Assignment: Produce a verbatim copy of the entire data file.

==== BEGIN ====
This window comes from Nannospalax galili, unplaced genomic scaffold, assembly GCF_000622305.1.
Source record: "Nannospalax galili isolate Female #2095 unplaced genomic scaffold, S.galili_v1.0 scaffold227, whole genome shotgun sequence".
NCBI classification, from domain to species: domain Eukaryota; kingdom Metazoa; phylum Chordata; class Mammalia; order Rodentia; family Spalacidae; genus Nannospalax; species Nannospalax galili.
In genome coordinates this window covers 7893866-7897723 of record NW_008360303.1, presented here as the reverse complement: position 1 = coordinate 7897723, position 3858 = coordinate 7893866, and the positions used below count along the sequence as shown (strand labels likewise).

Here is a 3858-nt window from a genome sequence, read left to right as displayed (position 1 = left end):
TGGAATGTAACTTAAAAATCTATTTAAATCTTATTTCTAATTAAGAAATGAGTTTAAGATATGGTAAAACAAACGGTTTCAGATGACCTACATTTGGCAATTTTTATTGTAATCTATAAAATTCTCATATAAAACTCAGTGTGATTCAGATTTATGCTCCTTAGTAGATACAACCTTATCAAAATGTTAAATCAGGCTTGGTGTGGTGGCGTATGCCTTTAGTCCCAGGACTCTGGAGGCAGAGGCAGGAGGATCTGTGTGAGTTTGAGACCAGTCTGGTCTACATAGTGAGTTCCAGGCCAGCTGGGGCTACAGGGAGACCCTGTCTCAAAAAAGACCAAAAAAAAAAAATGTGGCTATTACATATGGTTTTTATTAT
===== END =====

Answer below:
This window comes from Nannospalax galili, unplaced genomic scaffold, assembly GCF_000622305.1.
Source record: "Nannospalax galili isolate Female #2095 unplaced genomic scaffold, S.galili_v1.0 scaffold227, whole genome shotgun sequence".
NCBI classification, from domain to species: domain Eukaryota; kingdom Metazoa; phylum Chordata; class Mammalia; order Rodentia; family Spalacidae; genus Nannospalax; species Nannospalax galili.
In genome coordinates this window covers 7893866-7897723 of record NW_008360303.1, presented here as the reverse complement: position 1 = coordinate 7897723, position 3858 = coordinate 7893866, and the positions used below count along the sequence as shown (strand labels likewise).

Here is a 3858-nt window from a genome sequence, read left to right as displayed (position 1 = left end):
TGGAATGTAACTTAAAAATCTATTTAAATCTTATTTCTAATTAAGAAATGAGTTTAAGATATGGTAAAACAAACGGTTTCAGATGACCTACATTTGGCAATTTTTATTGTAATCTATAAAATTCTCATATAAAACTCAGTGTGATTCAGATTTATGCTCCTTAGTAGATACAACCTTATCAAAATGTTAAATCAGGCTTGGTGTGGTGGCGTATGCCTTTAGTCCCAGGACTCTGGAGGCAGAGGCAGGAGGATCTGTGTGAGTTTGAGACCAGTCTGGTCTACATAGTGAGTTCCAGGCCAGCTGGGGCTACAGGGAGACCCTGTCTCAAAAAAGACCAAAAAAAAAAAATGTGGCTATTACATATGGTTTTTATTAT